A recording called Migrations is to the liking of Mike Wilson: 'The Duhks are a five-piece band hailing from Canada, combining traditional instrumentation with some lively, contemporary arrangements. The band has an enviable live reputation, and Migrations captures this essence perfectly. The potent mixture of Tania Elizabeth's powerful fiddle and Leonard Podolak's fluid banjo lend a bluegrass leaning to many of the Duhk's arrangements, whilst Jordan McConnell's uilleann pipes and low whistle add a delicate Celtic flavour. It is Scott Senior's impressive array of percussion that accentuates the bands slightly edgy, contemporary sound, which is further bolstered by Jessee Havey's vibrant and smouldering vocals -- at times offering echoes of Bonnie Raitt's bluesy singing.'

You can't read Summerlong, I'm Afraid You've Got Dragons, or Sweet Lightning yet but you can find out what else Peter has written to date by checking out our special, and I mean special, edition on Peter and his works over thisaway. There's also a splendid interview with Peter, looks at his film work, and a constantly updated forthcoming works page. First pint's on the house after you read this edition!

He came home late, driving very slowly, almost on the shoulder of the road, singing to himself in a peaceful murmur. Joanna would have called from Chicago, left a message and undoubtedly gone to bed by now; he'd call her suitably late in the morning. The night was warm and clear, and nearly starless, owing to the steel dazzle of the full moon, and from the top of his driveway he could see the full spread of the Sound and all the golden walkway to Saturday Seattle. He was about to start the wary descent when he saw the fins.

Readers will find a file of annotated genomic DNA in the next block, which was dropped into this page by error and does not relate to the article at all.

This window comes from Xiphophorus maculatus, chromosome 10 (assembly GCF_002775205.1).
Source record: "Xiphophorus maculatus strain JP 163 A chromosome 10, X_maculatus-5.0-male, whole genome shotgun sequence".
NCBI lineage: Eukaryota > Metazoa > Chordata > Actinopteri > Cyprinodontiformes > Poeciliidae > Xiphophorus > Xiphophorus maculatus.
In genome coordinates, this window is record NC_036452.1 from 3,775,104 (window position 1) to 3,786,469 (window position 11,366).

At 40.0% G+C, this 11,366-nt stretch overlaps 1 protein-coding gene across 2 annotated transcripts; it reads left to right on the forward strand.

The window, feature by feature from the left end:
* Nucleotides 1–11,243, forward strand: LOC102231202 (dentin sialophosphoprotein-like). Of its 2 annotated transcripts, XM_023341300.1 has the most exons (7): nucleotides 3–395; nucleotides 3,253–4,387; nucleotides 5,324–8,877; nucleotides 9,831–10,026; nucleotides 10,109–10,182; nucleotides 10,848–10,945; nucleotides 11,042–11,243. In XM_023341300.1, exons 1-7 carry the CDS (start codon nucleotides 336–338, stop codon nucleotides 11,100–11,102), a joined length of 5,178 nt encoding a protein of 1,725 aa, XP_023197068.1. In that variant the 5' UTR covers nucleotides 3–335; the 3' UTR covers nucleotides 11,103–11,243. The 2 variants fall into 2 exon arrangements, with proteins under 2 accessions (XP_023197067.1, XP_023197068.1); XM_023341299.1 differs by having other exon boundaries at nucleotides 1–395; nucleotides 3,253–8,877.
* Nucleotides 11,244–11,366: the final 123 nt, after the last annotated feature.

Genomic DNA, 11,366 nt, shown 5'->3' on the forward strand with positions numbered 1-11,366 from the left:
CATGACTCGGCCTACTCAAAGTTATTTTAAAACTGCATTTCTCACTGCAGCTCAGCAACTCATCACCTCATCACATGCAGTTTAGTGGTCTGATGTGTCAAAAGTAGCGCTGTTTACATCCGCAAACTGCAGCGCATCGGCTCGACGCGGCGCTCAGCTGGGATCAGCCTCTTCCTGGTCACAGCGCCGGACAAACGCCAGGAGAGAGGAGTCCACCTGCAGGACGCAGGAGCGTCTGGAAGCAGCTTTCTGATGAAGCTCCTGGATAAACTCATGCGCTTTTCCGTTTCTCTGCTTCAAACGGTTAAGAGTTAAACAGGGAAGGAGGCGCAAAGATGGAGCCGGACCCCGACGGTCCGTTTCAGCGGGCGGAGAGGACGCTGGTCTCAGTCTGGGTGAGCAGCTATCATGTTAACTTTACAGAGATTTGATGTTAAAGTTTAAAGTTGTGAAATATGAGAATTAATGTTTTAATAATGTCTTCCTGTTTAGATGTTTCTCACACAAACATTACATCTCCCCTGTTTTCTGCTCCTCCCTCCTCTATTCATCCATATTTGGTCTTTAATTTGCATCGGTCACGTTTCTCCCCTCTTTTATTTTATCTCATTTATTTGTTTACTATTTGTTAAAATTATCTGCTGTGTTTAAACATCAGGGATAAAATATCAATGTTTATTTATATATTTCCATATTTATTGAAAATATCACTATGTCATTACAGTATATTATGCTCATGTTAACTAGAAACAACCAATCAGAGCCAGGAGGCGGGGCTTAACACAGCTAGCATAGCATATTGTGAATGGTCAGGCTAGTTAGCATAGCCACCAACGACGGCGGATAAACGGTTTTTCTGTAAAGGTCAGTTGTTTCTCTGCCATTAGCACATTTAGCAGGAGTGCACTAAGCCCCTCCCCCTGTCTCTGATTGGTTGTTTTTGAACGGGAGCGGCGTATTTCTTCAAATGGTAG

There were a dozen of them, at least, cruising so close inshore that, even from such a distance he could make out individual nicks and scars in the moonlight. They passed back and forth like shining sailboats, like dancers: unhurried, unthreatening, not drifting but waiting. He could never have distinguished the rescued young orca of a week before from the rest, but there was no mistaking the slender figure poised on the slanting bluff that had long since been Joanna's daffodil bed, before a tremor had sliced it in two. Lioness Lazos was standing there, not at all like a witch, arms raised to order tides and powers to her bidding, but as calmly as the great dorsals themselves: greeting, perhaps, but never commanding, even seeming at one point to wave them diffidently away. And still the orcas danced for her. — from the upcoming novel Summerlong, by Peter S. Beagle